The Seosten opened his mouth, but abruptly, he disappeared, cast out of the… vision or… whatever it was. Then Liesje turned to Avalon. “Hannah,” she spoke gently, her expression softening even more. “Dear Hannah, everything you’ve been through, everything… I am so sorry. I’m sorry that we couldn’t handle this a long time ago. I’m sorry for what happened to you, everything I’ve seen in your memories, it’s… you have had a hard life. But you have friends too. You have a family. You have a mother. Take the book. It is only one of two you need for the spell. The other is in the Auberge, where your friends went. You need both books to complete the spell. Take them. Do what you need to do. And tell Dries… tell Dries that I love him, and that I am proud of him.”

“Wait!” Avalon blurted. “I–I have… I have so much I… I want to say, so much I want to ask.”

“I know,” Liesje quietly, sadly replied. She met her gaze, speaking only two more words. “Good luck.”

With that, Avalon was suddenly moving once more. Moving, that was, just as Paschar slammed into her. The two of them went to the floor, tumbling end over end right in front of the podium with the book on it. The Seosten man crashed down on top of her, and even as Avalon tried to bring her arm up to cut with her energy blade, he caught hold of her. The force of his grip nearly broke her arm, while he hissed a quiet, “I am sorry.”

Then he jerked to the side, his head snapping away just as a blade was shoved through the air where it had just been. Just as quickly, the Seosten spun, ducking to avoid the follow-through from his attacker.

“Not as sorry as you’re going to be,” Seller announced while lashing out with a kick. That one connected, sending Paschar off of Avalon with a grunt.

The Seosten clearly boosted, suddenly back on his feet with some kind of bow made of solid energy in his hands, the string drawn back with four arrows. He loosed all of them simultaneously, each heading for the green-suited Heretic faster than a bullet. All of it happened so quickly that the only reason Avalon could follow any of it was the vampire speed she’d picked up.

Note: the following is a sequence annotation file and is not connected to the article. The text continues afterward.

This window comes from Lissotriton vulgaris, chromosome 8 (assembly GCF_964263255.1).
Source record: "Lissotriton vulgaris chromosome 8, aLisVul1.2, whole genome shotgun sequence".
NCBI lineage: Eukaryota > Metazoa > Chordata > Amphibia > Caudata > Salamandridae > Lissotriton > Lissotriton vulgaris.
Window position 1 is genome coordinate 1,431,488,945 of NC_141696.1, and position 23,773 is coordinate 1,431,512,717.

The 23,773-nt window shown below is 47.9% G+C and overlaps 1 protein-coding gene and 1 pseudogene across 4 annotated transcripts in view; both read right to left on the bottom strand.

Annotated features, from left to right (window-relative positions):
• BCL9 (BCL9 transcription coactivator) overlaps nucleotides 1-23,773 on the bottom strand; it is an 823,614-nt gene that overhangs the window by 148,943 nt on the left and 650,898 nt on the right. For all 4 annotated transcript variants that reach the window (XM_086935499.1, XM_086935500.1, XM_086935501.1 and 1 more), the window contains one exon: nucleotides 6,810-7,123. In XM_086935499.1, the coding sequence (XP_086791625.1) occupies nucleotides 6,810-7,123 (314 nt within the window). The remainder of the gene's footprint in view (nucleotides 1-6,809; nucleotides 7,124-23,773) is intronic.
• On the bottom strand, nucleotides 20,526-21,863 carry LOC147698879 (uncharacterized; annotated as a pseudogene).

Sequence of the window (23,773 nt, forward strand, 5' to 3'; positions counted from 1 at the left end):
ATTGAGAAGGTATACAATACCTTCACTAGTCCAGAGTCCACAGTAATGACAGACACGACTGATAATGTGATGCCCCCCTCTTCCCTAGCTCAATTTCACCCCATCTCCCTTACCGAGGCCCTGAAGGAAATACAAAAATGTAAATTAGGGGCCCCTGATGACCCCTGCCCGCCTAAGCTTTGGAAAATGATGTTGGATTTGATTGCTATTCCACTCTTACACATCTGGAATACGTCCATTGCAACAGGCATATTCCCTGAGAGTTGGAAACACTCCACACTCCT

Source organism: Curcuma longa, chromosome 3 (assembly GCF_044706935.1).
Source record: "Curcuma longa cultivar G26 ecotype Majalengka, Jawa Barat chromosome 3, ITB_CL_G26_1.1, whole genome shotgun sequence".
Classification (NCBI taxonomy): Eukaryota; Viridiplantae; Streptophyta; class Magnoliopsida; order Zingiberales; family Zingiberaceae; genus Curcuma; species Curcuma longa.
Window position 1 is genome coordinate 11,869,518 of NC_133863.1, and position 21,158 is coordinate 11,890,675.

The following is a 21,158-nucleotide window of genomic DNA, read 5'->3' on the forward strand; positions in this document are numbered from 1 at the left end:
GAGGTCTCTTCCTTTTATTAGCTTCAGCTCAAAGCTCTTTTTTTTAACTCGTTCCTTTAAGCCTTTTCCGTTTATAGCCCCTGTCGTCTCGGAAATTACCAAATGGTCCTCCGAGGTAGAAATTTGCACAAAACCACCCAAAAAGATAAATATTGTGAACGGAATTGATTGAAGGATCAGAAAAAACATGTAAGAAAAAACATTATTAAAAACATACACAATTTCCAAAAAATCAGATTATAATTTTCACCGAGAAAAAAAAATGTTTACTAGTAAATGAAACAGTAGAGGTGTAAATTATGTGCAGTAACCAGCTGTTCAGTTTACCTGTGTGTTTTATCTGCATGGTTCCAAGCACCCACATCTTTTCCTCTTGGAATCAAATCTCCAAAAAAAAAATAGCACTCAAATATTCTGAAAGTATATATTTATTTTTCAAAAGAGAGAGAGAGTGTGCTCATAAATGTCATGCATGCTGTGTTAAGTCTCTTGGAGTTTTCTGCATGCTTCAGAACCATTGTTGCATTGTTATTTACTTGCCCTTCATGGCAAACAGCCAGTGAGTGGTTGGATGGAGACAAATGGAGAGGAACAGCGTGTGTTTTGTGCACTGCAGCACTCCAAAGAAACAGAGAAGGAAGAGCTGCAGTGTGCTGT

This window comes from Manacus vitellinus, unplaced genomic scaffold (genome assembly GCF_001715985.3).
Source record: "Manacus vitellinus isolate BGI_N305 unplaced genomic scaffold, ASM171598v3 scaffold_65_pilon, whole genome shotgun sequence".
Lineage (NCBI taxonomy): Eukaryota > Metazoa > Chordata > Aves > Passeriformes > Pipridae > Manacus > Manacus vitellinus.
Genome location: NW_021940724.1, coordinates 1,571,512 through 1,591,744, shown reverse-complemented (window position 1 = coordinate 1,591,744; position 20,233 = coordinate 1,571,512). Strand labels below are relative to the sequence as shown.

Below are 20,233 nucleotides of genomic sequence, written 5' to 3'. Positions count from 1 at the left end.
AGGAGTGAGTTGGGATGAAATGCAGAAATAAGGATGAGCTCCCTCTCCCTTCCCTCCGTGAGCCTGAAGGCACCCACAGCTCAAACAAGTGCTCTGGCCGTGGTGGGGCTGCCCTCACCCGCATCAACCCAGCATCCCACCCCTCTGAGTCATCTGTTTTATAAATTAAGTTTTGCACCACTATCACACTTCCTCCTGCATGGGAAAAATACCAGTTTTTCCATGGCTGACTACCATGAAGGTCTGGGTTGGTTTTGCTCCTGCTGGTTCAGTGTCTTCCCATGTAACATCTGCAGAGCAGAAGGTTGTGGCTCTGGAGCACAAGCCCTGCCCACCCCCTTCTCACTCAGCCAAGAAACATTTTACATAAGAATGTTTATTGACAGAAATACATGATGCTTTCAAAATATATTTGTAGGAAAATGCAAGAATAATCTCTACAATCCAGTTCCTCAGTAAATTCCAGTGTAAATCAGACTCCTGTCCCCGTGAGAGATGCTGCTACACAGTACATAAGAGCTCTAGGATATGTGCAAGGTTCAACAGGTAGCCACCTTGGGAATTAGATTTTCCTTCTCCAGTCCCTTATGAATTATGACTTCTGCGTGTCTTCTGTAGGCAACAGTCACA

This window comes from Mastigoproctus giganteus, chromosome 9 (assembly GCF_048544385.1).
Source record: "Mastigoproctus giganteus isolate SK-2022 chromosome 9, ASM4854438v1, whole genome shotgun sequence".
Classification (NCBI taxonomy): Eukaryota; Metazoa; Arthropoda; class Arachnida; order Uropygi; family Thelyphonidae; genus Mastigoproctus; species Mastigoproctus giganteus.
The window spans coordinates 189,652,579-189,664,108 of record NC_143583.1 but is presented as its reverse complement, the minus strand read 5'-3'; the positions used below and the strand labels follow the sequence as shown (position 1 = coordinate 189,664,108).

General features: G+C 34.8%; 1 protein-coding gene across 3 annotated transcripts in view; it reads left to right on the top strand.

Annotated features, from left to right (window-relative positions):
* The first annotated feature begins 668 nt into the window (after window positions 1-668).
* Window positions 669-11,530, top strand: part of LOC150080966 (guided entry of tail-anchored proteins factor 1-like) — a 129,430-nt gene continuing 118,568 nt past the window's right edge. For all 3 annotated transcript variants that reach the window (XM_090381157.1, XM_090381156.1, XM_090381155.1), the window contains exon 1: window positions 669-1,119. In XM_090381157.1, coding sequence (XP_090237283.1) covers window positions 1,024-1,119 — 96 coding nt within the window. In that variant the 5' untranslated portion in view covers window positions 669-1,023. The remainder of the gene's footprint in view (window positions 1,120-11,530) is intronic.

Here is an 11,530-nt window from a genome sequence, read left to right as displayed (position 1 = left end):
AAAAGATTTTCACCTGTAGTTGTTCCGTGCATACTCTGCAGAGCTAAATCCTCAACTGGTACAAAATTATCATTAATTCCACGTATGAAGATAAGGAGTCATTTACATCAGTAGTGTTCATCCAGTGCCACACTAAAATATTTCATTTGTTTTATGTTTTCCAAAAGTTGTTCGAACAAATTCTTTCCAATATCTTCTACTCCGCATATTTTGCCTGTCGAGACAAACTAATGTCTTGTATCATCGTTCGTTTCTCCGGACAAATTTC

Seller, in turn, moved just as quickly. His hand snapped out, throwing what looked like five red marbles. Four of those marbles went for each arrow, transforming in midair into a small bird which then grabbed the shaft of the arrow to pull it off course. The fifth, meanwhile, turned into a tiny worm or… caterpillar or something. Whatever it was, the thing went straight through Paschar’s open mouth.

The Seosten went to fire another quartet of arrows, but Seller held up a hand to stop him. “Nuh uh. You don’t wanna do that.”

“I won’t let you take the book,” Paschar snarled, adding a fifth arrow in that time. “It–it–” Blinking a couple of times, he made a face and staggered. “What…”

“Yeah, that’s the little friend of mine you just swallowed,” Seller informed him. “My daughter Edeva, she used to call them boom-bugs. That one’s gonna burrow its way to your heart and then… well, it’s right there in the name. So you can stand here and fight until your heart literally explodes after a worm crawls into it, or you can go get some help. Your choice, but I’d be quick about it.”

“I–I won’t–I won’t…” Trying to say the words, Paschar staggered again. He lifted his bow with somewhat shaking hands, until another figure moved next to Avalon. Dries.

That was what it took. Being faced with his heart exploding wasn’t enough. But seeing Dries there, that pushed Paschar over the edge. He made a noise of despair before abruptly disappearing. Recall. Whoever his last host had been, he’d used the recall to them to escape.

“Hey, kid,” Seller spoke simply while turning to extend a hand to her then, “hope you didn’t actually think I’d miss this whole thing.”

“Seller!” Avalon blurted before taking his offered hand. “You–”

“Not that I’m objecting to the help,” Sands abruptly announced while skidding to a stop, with Shiori right beside her. “But what are those things?”

The question made Avalon’s gaze snap over toward the sound of fighting on the other side of the room. Paschar’s troops were still there, but they were… occupied. There were a dozen reddish-brown golem-like creatures of various shapes and sizes fighting and tearing into the Seosten’s troops.

“You… you’re using your bio-powers,” Avalon breathed. Seller and Gaia shared an origin, she knew that. They had both gained powers from the same creature, gifts so potent that even a Natural Heretic could only take one aspect of them. While Gaia had received the gifts of technology control and understanding, Seller had taken the nature and biology-based gifts. Among those was a potent bio-tech skill, such as making those golems, the birds-from-marbles, the boom-bug… and more.

Unfortunately, after the war with the Fomorians, he didn’t tend to use that aspect very much, for its… connotations and the reactions they provoked in anyone who had been through those battles.

Seller gave a very faint smile to her words, and winked at the confused Sands. “Well, I figured if this wasn’t the time for it, nothing ever would have been. Now go on, grab that book so we can get out of here. My guys can hold the line, but we’ve still gotta leave. Get the book and let’s get the hell out of this place.”